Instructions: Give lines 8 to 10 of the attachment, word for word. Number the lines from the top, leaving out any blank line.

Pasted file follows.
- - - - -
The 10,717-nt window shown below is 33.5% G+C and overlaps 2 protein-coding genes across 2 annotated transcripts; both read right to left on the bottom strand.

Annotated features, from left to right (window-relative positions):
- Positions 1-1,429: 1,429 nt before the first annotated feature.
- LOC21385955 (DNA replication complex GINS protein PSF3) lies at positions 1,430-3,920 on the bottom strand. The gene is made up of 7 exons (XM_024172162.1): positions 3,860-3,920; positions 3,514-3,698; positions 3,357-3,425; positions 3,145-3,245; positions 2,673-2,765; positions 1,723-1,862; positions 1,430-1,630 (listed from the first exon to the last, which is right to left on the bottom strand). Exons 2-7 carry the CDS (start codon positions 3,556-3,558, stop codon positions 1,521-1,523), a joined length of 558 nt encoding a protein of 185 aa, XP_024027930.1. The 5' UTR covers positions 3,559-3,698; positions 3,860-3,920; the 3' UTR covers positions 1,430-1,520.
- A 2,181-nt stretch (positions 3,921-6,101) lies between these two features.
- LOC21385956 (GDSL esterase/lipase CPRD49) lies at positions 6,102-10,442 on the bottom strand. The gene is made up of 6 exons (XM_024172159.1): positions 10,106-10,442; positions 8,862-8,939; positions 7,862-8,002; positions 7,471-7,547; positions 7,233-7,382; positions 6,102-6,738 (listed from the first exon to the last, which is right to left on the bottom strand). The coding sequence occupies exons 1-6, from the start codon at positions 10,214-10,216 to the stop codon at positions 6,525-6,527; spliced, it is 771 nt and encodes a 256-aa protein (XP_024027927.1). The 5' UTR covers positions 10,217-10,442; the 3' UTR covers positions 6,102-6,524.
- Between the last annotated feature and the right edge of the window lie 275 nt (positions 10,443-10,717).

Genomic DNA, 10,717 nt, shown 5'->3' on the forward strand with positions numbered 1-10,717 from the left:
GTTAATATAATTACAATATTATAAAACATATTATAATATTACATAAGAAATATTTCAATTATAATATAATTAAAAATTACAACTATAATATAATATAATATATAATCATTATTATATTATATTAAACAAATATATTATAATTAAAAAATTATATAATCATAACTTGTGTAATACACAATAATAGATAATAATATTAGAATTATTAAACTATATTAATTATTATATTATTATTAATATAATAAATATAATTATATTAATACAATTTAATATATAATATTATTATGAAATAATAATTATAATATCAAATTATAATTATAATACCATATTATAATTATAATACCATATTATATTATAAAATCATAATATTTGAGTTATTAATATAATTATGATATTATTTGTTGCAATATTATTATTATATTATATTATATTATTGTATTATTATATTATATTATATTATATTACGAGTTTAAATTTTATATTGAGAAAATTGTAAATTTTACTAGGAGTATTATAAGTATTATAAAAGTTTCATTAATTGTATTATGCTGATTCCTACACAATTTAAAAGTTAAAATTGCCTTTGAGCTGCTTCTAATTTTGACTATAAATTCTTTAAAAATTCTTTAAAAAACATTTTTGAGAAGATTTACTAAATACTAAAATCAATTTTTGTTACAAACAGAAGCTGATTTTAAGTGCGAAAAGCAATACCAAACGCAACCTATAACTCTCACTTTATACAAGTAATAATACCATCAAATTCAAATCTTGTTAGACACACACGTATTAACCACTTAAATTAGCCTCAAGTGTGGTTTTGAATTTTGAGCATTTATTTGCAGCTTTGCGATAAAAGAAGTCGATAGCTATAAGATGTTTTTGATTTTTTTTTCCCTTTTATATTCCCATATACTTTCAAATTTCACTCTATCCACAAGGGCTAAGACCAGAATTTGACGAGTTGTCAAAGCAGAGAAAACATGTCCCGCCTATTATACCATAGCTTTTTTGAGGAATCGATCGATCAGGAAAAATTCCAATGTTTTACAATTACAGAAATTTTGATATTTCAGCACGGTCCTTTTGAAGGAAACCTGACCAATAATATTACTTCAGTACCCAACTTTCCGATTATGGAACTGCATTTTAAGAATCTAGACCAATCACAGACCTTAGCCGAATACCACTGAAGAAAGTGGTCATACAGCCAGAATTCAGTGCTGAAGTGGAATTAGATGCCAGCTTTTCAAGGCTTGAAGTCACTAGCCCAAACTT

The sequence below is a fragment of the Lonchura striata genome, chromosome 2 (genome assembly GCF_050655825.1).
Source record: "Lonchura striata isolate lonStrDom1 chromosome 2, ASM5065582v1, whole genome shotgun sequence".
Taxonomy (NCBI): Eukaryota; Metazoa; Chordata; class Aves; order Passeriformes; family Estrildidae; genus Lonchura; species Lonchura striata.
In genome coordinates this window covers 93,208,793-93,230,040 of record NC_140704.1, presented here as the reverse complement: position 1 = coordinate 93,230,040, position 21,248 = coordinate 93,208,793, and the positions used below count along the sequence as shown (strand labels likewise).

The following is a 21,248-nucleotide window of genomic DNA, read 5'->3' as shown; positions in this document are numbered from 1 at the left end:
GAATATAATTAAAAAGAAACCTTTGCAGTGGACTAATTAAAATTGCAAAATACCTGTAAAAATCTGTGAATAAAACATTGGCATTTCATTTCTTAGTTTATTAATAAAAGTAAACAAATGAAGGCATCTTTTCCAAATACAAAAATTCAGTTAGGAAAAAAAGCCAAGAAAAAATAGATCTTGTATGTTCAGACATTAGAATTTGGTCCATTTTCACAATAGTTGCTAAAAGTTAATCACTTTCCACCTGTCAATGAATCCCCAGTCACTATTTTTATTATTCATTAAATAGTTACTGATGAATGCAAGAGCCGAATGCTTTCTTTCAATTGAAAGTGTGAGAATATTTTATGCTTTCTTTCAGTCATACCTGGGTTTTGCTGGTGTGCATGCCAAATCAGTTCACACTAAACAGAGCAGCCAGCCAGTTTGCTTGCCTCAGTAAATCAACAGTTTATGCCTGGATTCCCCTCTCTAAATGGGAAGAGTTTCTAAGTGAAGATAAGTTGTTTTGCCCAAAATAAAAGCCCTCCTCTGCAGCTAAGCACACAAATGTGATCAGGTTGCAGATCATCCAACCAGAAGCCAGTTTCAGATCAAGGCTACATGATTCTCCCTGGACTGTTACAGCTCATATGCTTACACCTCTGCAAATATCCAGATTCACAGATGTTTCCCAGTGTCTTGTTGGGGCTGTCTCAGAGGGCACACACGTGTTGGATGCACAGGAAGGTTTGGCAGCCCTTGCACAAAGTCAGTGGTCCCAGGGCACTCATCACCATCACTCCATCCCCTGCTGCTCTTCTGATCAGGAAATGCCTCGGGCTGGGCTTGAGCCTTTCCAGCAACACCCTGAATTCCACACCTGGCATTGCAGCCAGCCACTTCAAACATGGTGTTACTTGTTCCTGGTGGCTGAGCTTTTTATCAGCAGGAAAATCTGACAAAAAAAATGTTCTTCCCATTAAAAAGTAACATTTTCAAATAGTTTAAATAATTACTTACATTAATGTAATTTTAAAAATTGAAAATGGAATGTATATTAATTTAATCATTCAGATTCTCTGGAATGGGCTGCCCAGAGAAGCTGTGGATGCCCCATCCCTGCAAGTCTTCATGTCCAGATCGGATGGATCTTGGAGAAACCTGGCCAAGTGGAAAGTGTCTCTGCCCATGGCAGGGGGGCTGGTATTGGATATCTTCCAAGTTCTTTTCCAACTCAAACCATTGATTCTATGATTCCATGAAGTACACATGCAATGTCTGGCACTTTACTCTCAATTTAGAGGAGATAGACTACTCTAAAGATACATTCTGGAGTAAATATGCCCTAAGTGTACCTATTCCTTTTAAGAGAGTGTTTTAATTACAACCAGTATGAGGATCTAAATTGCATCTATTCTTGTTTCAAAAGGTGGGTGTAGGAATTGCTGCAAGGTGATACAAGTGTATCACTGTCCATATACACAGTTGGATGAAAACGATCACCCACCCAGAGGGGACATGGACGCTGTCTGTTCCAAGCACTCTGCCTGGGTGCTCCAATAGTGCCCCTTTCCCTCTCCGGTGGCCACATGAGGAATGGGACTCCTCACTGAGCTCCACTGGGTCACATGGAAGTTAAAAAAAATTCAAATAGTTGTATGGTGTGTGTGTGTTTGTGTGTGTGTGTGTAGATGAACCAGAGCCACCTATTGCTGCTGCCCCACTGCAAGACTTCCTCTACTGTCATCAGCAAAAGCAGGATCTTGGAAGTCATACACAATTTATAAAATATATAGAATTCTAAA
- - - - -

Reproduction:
Genomic DNA, 10,717 nt, shown 5'->3' on the forward strand with positions numbered 1-10,717 from the left:
GTTAATATAATTACAATATTATAAAACATATTATAATATTACATAAGAAATATTTCAATTATAATATAATTAAAAATTACAACTATAATATAATATAATATATAATCATTATTATATTATATTAAACAAATATATTATAATTAAAAAATTATATAATCATAACTTGTGTAATACACAATAATAGATAATAATATTAGAATTATTAAACTATATTAATTATTATATTATTATTAATATAATAAATATAATTATATTAATACAATTTAATATATAATATTATTATGAAATAATAATTATAATATCAAATTATAATTATAATACCATATTATAATTATAATACCATATTATATTATAAAATCATAATATTTGAGTTATTAATATAATTATGATATTATTTGTTGCAATATTATTATTATATTATATTATATTATTGTATTATTATATTATATTATATTATATTACGAGTTTAAATTTTATATTGAGAAAATTGTAAATTTTACTAGGAGTATTATAAGTATTATAAAAGTTTCATTAATTGTATTATGCTGATTCCTACACAATTTAAAAGTTAAAATTGCCTTTGAGCTGCTTCTAATTTTGACTATAAATTCTTTAAAAATTCTTTAAAAAACATTTTTGAGAAGATTTACTAAATACTAAAATCAATTTTTGTTACAAACAGAAGCTGATTTTAAGTGCGAAAAGCAATACCAAACGCAACCTATAACTCTCACTTTATACAAGTAATAATACCATCAAATTCAAATCTTGTTAGACACACACGTATTAACCACTTAAATTAGCCTCAAGTGTGGTTTTGAATTTTGAGCATTTATTTGCAGCTTTGCGATAAAAGAAGTCGATAGCTATAAGATGTTTTTGATTTTTTTTTCCCTTTTATATTCCCATATACTTTCAAATTTCACTCTATCCACAAGGGCTAAGACCAGAATTTGACGAGTTGTCAAAGCAGAGAAAACATGTCCCGCCTATTATACCATAGCTTTTTTGAGGAATCGATCGATCAGGAAAAATTCCAATGTTTTACAATTACAGAAATTTTGATATTTCAGCACGGTCCTTTTGAAGGAAACCTGACCAATAATATTACTTCAGTACCCAACTTTCCGATTATGGAACTGCATTTTAAGAATCTAGACCAATCACAGACCTTAGCCGAATACCACTGAAGAAAGTGGTCATACAGCCAGAATTCAGTGCTGAAGTGGAATTAGATGCCAGCTTTTCAAGGCTTGAAGTCACTAGCCCAAACTT

The sequence below is a fragment of the Lonchura striata genome, chromosome 2 (genome assembly GCF_050655825.1).